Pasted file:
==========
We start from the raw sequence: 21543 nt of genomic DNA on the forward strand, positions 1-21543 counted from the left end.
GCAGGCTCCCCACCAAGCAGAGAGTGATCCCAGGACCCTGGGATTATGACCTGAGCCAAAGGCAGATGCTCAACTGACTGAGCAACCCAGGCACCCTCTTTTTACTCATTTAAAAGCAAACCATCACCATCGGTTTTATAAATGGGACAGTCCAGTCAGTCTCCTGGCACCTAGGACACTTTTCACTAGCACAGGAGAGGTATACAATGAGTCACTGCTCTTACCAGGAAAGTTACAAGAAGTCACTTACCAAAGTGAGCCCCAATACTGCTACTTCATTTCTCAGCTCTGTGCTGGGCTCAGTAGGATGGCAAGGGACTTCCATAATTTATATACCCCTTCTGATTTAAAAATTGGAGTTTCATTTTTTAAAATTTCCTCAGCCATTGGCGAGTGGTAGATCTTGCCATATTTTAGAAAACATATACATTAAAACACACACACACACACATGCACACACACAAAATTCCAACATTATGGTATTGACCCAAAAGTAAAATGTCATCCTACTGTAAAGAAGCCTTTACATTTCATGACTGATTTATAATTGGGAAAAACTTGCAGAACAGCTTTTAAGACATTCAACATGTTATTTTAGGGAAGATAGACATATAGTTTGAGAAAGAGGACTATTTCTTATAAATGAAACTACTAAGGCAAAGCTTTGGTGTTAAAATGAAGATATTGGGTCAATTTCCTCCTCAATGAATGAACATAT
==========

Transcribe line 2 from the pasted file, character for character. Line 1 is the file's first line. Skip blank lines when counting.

GCAGGCTCCCCACCAAGCAGAGAGTGATCCCAGGACCCTGGGATTATGACCTGAGCCAAAGGCAGATGCTCAACTGACTGAGCAACCCAGGCACCCTCTTTTTACTCATTTAAAAGCAAACCATCACCATCGGTTTTATAAATGGGACAGTCCAGTCAGTCTCCTGGCACCTAGGACACTTTTCACTAGCACAGGAGAGGTATACAATGAGTCACTGCTCTTACCAGGAAAGTTACAAGAAGTCACTTACCAAAGTGAGCCCCAATACTGCTACTTCATTTCTCAGCTCTGTGCTGGGCTCAGTAGGATGGCAAGGGACTTCCATAATTTATATACCCCTTCTGATTTAAAAATTGGAGTTTCATTTTTTAAAATTTCCTCAGCCATTGGCGAGTGGTAGATCTTGCCATATTTTAGAAAACATATACATTAAAACACACACACACACACATGCACACACACAAAATTCCAACATTATGGTATTGACCCAAAAGTAAAATGTCATCCTACTGTAAAGAAGCCTTTACATTTCATGACTGATTTATAATTGGGAAAAACTTGCAGAACAGCTTTTAAGACATTCAACATGTTATTTTAGGGAAGATAGACATATAGTTTGAGAAAGAGGACTATTTCTTATAAATGAAACTACTAAGGCAAAGCTTTGGTGTTAAAATGAAGATATTGGGTCAATTTCCTCCTCAATGAATGAACATAT